6. You briefly mention a mode of cellular transport called hitchhiking, as a mechanism controlling organelle movement. Can you expand a bit further on this mechanism, specific to your findings and relevance in parasitology?
  7. Out of curiosity, do you also envisage studying membrane contact sites between T. gondii organelles and between T. gondii and the target host cell to further explore the role of Rab11A and the constitutive secretory pathway?

References

  1. Robert-Gangneux F., and Darde ML, Epidemiology of and diagnostic strategies for toxoplasmosis, Clin Microb Rev,2012, doi: 10.1128/CMR.05013-11.
  2. Dupont CD, Christian DA, and Hunter CA, Immune response and immunopathology during toxoplasmosis, Semin Immunopathol., 2012, doi: 10.1007/s00281-012-0339-3.
  3. Bullen HE, Bisio H, Soldati-Favre D, The triumvirate of signalling molecules controlling Toxoplasma microneme exocytosis: cyclic GMP, calcium, and phosphatidic acid, PloS Pathogens, 2019, doi: 10.1371/journal.ppat.1007670.
  4. Frenal K, Dubremetz JF, Lebrun M, Soldati-Favre D, Gliding motility powers invasion and egress in Apicomplexa, Nat Rev Microbiol, 2017, doi: 10.1038/nmicro.2017.86
  5. Dubremetz JF, Rhoptries are major players in Toxoplasma gondii invasion and host cell interaction, Cell Microb, 2007, doi: 10.1111/j.1462-5822.2007.00909.x
  6. Venugopal K., et al., Rab11a regulates the constitutive secretory pathway during Toxoplasma gondii invasion of host cells and parasite replication, bioRxiv, 2019, doi:10.1101/782391.
  7. Agop-Nersesian C, et al., Rab11a-controlled assembly of the inner membrane complex is required for completion of apicomplexan cytokinesis, Plos Pathogens, 2009, e1000270. doi:10.1371/journal.ppat.1000270

Acknowledgements

I thank Dr. Sabrina Marion and Dr. Kannan Venugopal for their engagement, time and input on this highlight, and for providing helpful insight and scientific discussions about their preprint. I thank also Mate Palfy for helpful comments on this highlight.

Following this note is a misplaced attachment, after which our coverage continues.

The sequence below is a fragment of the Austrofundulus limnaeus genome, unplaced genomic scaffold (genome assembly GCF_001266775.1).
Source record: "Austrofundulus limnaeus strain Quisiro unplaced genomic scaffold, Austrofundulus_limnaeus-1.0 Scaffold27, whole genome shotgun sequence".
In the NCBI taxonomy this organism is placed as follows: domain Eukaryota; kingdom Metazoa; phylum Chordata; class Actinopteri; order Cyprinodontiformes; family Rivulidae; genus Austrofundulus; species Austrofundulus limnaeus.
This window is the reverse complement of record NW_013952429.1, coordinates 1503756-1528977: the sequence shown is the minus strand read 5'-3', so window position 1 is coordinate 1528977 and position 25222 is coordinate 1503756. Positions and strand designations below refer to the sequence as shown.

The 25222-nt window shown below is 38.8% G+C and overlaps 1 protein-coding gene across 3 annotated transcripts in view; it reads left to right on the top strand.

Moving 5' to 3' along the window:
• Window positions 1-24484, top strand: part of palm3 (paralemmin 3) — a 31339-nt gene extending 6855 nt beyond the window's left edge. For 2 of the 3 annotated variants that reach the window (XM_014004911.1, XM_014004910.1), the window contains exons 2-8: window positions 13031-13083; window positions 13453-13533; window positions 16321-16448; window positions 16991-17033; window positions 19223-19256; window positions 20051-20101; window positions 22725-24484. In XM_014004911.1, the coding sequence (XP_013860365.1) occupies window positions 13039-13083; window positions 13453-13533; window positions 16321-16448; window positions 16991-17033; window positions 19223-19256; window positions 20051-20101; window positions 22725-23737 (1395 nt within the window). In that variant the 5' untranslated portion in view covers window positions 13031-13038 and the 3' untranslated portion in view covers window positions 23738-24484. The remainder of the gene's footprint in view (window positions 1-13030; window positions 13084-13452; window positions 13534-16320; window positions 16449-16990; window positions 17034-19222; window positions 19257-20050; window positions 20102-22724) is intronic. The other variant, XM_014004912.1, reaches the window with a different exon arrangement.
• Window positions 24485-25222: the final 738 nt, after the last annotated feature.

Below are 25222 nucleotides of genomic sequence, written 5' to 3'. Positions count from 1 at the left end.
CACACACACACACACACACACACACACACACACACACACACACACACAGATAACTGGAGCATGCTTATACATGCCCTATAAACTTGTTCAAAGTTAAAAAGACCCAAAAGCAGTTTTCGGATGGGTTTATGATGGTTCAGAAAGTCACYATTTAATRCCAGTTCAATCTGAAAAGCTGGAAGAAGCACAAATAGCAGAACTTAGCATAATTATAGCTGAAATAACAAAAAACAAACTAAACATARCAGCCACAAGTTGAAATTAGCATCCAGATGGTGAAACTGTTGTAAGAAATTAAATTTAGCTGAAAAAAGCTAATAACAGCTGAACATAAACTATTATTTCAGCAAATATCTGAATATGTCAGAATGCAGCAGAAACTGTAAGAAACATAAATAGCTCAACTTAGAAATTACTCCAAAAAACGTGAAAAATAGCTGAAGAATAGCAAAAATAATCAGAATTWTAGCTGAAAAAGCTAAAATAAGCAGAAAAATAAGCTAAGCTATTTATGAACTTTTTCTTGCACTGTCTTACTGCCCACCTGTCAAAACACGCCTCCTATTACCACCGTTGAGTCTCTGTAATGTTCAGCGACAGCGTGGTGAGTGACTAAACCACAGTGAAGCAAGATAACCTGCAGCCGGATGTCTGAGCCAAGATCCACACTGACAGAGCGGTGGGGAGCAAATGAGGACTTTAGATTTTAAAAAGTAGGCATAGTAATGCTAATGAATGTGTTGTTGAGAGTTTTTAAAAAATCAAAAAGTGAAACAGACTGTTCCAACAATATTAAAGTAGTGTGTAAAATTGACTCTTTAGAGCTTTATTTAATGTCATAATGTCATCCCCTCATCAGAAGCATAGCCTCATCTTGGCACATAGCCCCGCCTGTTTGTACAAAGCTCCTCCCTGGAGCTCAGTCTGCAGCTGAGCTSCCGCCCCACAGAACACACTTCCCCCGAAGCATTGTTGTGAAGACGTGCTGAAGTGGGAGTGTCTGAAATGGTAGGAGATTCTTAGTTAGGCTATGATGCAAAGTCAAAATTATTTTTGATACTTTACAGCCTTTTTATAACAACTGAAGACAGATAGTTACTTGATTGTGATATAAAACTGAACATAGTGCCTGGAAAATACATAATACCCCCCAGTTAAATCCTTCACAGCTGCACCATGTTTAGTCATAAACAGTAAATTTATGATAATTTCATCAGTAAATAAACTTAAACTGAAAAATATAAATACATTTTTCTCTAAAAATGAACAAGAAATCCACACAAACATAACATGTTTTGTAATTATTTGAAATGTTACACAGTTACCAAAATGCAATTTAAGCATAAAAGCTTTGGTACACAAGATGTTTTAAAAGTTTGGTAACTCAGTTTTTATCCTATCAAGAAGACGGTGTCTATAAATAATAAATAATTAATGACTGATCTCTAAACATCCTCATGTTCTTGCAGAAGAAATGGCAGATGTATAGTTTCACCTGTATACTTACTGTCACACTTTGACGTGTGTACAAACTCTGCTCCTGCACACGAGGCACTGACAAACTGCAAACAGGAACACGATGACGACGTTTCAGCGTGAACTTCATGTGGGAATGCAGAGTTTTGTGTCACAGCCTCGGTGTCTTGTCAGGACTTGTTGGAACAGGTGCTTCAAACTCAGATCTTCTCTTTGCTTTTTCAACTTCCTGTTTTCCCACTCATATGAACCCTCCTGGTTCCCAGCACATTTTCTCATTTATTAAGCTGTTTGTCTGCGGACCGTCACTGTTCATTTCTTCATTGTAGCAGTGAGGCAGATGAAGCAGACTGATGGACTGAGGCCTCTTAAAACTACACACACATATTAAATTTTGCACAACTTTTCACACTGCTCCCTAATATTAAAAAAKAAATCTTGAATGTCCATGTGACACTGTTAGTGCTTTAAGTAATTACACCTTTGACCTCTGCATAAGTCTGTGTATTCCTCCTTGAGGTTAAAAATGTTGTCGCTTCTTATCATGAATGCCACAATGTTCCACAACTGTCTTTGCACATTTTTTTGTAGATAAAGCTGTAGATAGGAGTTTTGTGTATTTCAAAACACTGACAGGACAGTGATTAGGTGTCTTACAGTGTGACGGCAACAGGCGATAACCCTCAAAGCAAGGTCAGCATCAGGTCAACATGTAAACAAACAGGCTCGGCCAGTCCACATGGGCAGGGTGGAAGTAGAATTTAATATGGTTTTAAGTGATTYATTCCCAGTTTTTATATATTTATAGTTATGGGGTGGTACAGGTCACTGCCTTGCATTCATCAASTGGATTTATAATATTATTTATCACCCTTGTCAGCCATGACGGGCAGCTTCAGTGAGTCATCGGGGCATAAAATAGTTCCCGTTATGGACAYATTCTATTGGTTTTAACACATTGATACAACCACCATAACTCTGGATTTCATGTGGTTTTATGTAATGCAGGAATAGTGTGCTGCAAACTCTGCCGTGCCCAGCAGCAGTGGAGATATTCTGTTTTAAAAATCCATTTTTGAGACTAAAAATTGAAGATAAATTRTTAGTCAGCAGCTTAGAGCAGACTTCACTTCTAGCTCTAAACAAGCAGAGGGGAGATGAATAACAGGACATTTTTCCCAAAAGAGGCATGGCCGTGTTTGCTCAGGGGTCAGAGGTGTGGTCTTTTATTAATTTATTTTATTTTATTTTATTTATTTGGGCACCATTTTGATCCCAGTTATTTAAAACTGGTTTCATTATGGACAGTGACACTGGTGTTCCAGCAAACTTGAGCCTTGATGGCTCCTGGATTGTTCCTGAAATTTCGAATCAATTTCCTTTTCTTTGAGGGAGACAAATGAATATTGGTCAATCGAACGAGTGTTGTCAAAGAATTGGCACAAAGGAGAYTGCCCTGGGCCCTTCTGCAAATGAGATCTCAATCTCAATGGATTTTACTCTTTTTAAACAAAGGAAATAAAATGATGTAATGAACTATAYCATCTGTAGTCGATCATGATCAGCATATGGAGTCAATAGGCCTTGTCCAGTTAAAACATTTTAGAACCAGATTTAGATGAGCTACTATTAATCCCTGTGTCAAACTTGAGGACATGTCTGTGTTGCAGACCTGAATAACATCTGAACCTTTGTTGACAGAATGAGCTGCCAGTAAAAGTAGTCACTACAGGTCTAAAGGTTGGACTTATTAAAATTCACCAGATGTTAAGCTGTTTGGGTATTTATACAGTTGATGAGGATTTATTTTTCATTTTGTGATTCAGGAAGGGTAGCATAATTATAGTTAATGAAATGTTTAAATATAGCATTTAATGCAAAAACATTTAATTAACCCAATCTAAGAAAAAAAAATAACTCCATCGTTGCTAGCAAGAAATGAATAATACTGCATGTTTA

Tags: #toxoplasma, rab11a

Posted on: 18th December 2019

doi: https://doi.org/10.1242/prelights.15727

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  • Author's response

    Sabrina Marion and Kannan Venugopal shared

    1.You found in your work novel roles for Rab11A in T. gondii dense granule secretion, as well as parasite adhesion to the host cell, and motility. A very general question I have is that the previous study focusing specifically on Rab11A in T. gondii was published over a decade ago (7), with already promising findings and follow-up questions. In your work you are now addressing multiple roles of Rab11A. I am curious as to why the role of Rab11A in T. gondii seems to not have been a focus of research for a long time?

    In my opinion the toxoplasma research community has a limited number of research groups that work on hardcore protein trafficking. The ever expanding list of unknown / “hypothetical” protein trafficking pathway members that result from protein-protein interaction studies such as IPs and pull downs have traditionally drawn the interest of these research groups in dissecting the functional roles of “novel” protein molecules or complexes than digging deep into the functions of already existing ones. In addition, owing to the essential role of moving junction formation in triggering parasite invasion into host cells, past studies have focused on dissecting the mechanisms of rhoptry and microneme secretion. However, it is important to mention that important discoveries have been made on the mechanisms by which dense granules proteins are translocated through the vacuole limiting membrane towards the host cell cytosol. Also, recent advances in imaging tools such as super resolution microscopy available to dissect fine details of protein localisation and dynamics within any given cell type, and the respective molecular markers and transgenic parasite lines enabling co-localisation, has aided filling the gaps and addressing previously unanswered questions.

    2. Also a general question: you and others state that while the mechanisms of secretion for rhoptries and micronemes is well studied, constitutive secretion in T. gondii is a relatively understudied topic. Rab11A is only one member of this secretory pathway, and you have already shown exciting biology with relevance to pathology. Are you envisaging to address other members of the secretory pathway (eg. other Rabs or SNAREs), hypothesizing they might play equally important roles?

    Yes indeed we do plan to follow up by studying the functional roles of other components of this secretory pathway that we identified to interact with Rab11A (in the GDP as well as the activated GTP bound states) by means of IP and GST pull down experiments. We did fish out SNAREs and potential regulatory factors of exocytosis, which we intend to work upon in the future.